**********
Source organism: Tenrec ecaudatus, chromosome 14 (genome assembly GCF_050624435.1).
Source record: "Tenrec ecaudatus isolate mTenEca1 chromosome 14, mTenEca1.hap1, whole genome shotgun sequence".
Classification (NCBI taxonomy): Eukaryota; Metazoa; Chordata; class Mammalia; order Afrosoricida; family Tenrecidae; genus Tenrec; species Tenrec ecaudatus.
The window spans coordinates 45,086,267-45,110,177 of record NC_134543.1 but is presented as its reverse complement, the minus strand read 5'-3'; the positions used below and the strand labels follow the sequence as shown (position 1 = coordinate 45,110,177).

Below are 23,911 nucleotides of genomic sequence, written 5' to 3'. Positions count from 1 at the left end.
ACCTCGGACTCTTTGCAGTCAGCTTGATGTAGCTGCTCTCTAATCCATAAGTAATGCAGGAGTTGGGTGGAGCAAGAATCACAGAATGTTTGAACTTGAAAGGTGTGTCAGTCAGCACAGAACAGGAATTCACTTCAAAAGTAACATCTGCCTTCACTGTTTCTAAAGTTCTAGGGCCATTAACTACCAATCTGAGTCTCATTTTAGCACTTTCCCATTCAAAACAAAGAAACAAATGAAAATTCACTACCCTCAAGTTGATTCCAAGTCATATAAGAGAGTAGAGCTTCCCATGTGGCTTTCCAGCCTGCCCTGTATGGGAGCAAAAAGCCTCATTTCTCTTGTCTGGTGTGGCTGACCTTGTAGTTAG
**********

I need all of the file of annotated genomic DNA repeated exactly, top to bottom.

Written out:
Source organism: Tenrec ecaudatus, chromosome 14 (genome assembly GCF_050624435.1).
Source record: "Tenrec ecaudatus isolate mTenEca1 chromosome 14, mTenEca1.hap1, whole genome shotgun sequence".
Classification (NCBI taxonomy): Eukaryota; Metazoa; Chordata; class Mammalia; order Afrosoricida; family Tenrecidae; genus Tenrec; species Tenrec ecaudatus.
The window spans coordinates 45,086,267-45,110,177 of record NC_134543.1 but is presented as its reverse complement, the minus strand read 5'-3'; the positions used below and the strand labels follow the sequence as shown (position 1 = coordinate 45,110,177).

Below are 23,911 nucleotides of genomic sequence, written 5' to 3'. Positions count from 1 at the left end.
ACCTCGGACTCTTTGCAGTCAGCTTGATGTAGCTGCTCTCTAATCCATAAGTAATGCAGGAGTTGGGTGGAGCAAGAATCACAGAATGTTTGAACTTGAAAGGTGTGTCAGTCAGCACAGAACAGGAATTCACTTCAAAAGTAACATCTGCCTTCACTGTTTCTAAAGTTCTAGGGCCATTAACTACCAATCTGAGTCTCATTTTAGCACTTTCCCATTCAAAACAAAGAAACAAATGAAAATTCACTACCCTCAAGTTGATTCCAAGTCATATAAGAGAGTAGAGCTTCCCATGTGGCTTTCCAGCCTGCCCTGTATGGGAGCAAAAAGCCTCATTTCTCTTGTCTGGTGTGGCTGACCTTGTAGTTAG